Coastguard campaigners have welcomed the publishing of a report by the Westminster Scottish Affairs Committee on the future of HM Coastguard in Scotland.
The Committee of MPs say that the loss of local knowledge in Scottish Coastguard closures poses risks to the quality of rescue services and have demanded that the Government must ensure the service is maintained at its current high standard.
Speaking on behalf of the National Coastguard SOS Campaign Group, Dennis O’Connor says: ‘The level of concern from Members of Parliament was evident when the Committee questioned the CEO of the Maritime & Coastguard Agency (MCA) and the UK Shipping Minister; Stephen Hammond MP.
‘During that meeting, neither was able to reassure the Committee that the Government’s station closure plan is either credible or safe.
‘It is clear from the Committee’s comments on the report that the safety of coast users is being put at risk.’
The Scottish Affairs Committee says it is very worried about the decision to close two of Scotland’s Maritime Rescue Co-ordination Centres and says that Government must do more to explain the rationale for the decision and how it will ensure that the same high standard of service is maintained.
The Committee remains ‘deeply concerned’ that despite an extensive Government consultation, those on the front line felt they had been excluded from the process. It says there has been no satisfactory explanation for the decision to close Clyde and Forth MRCCs, which will leave the central belt of Scotland, where the population is most densely concentrated and the extensive Firth of Clyde waterway system a major sailing grounds, without a Coastguard station.
Campaigners point out that the MCA has done nothing to allay the concerns of the public despite their repeated references to the fact that there have been two public consultations.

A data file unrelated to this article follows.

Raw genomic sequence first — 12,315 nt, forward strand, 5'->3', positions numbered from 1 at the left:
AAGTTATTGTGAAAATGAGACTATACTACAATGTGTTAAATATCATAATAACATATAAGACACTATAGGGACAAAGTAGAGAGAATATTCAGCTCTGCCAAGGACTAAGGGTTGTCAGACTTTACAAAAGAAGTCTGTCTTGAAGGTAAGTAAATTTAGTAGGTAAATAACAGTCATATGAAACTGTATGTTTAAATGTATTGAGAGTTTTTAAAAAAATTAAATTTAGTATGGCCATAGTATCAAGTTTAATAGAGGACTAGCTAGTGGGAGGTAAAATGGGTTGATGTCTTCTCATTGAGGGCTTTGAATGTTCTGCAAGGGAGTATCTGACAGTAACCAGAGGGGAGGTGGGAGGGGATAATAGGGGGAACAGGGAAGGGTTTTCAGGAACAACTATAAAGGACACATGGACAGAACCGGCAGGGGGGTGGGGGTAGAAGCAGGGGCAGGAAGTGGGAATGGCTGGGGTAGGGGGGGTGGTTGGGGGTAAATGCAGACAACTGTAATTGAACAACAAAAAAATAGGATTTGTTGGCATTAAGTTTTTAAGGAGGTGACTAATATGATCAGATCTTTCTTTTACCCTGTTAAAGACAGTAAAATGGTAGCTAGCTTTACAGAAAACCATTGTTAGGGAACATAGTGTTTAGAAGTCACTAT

Dennis O’Connor says: ‘The way that the closure programme has been handled has been shambolic.
‘The MCA and Department for Transport appear to have paid scant regard to the concerns of Coastguard officers and this remains of deep concern to us.’
The Government has already closed Forth Coastguard in direct contradiction to assurances given by the former Shipping Minister; Mike Penning MP, that no stations would close until the new centralised call centre at Fareham in Hampshire had been rigorously tested for robustness.
This call centre is not due to be operational before 2014 at the earliest and campaigners are concerned that the close of Clyde Coastguard is due to take place in less than five weeks time.
The Transport Select Committee [TSC] are also due to publish its findings fro am second inquiry into Coastguard closures and Mr O’Connor says: It is very likely that this report will be every bit as damning as the first one was – but at the very least, it will serve to underline the concerns raised today by Scottish MP’s.
‘The sooner the TSC report is published the better as far as we are concerned. Staff at Clyde Coastguard are staring down the barrel of a gun and are being put under intolerable pressure whilst maintaining their vigilance and professionalism under the most extreme of circumstances’.
Even a suspension of the closure plan would be very welcome right now by those officers and by the concerned public.